I was also invited to help out judging the final pitches and poster session at the Jacobson Summer Institute run by The University of Iowa. This program is meant for kids in junior high, and is the first exposure some of them have to the entrepreneurial world. For whatever reason, there were a lot of different soap-related businesses. Is soap that easy to make? The pitches that placed in the top three were incredibly creative, and hopefully those kids will continue with their projects during the school year.
Among my projects, Sexy Life has officially rebranded to BondingBox! Of the four names we were testing, BondingBox had the most positive feedback. The other three names we were testing included “Life on the Couch”, “Sweet and Spicy”, and “ReTreat” – all good names, but they just didn’t have the appeal of BondingBox. Sexy Life had a great run, but it was time to find a name that more closely fit with what we were trying to do as a company. Plus, BondingBox doesn’t have the problem of hitting porn filters the way Sexy Life did, so people can actually view our Web site at work.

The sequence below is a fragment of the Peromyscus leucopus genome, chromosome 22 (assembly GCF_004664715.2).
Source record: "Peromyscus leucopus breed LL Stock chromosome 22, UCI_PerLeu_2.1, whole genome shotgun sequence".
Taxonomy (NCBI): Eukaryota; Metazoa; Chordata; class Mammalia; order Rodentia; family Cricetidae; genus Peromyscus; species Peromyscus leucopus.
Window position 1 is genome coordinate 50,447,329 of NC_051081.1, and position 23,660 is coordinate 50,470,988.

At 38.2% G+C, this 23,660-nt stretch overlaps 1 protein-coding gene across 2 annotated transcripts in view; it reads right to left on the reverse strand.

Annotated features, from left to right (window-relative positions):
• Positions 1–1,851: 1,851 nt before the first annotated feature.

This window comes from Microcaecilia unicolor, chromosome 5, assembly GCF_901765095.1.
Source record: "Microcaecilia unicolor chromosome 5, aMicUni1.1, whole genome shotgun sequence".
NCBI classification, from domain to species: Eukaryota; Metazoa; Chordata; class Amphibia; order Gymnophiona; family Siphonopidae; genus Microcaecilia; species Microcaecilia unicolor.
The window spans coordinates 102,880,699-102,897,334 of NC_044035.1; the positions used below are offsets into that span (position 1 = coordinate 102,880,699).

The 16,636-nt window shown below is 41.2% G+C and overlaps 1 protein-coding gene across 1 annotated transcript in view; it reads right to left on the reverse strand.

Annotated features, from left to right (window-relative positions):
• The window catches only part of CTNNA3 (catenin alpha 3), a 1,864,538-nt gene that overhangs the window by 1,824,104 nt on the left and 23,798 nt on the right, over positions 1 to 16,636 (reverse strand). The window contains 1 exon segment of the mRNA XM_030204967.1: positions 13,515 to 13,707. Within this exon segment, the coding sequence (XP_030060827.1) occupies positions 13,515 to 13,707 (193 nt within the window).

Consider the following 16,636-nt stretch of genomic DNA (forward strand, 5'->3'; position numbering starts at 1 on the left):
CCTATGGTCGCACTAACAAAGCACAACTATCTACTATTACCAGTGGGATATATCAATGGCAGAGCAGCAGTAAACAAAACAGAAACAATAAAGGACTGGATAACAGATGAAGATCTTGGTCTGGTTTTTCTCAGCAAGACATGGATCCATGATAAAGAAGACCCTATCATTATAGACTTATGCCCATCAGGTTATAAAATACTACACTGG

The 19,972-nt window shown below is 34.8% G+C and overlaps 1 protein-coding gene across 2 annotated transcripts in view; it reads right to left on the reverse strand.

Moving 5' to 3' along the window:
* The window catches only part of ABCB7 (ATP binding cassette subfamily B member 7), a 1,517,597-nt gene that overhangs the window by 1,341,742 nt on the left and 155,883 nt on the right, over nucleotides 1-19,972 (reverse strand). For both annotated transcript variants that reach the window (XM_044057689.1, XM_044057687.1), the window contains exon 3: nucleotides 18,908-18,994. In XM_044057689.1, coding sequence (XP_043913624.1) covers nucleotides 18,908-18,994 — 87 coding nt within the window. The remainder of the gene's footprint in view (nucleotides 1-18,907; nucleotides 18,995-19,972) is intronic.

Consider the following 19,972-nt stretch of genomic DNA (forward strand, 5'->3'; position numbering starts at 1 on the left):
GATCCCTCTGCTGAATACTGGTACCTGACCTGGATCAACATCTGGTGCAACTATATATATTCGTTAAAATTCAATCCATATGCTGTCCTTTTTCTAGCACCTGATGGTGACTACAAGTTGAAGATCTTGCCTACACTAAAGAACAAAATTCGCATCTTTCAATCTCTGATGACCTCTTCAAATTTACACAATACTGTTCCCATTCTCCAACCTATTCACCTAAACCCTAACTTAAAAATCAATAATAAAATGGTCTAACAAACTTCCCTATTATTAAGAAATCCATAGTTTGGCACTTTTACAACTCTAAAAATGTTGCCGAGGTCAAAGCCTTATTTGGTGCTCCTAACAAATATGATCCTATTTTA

Our team made the trip to Des Moines last week to fill out the paperwork and incorporate, and a couple of days later we got our tax number and bank account set up. I suppose it’s an actual thing now! We have the product, we have the paperwork… now, all we need are paying customers! If you haven’t yet, sign up for our newsletter. Not only will you be able to keep up with what we are doing, but we’re planning extra content and subscription discounts through the newsletter. Check it out!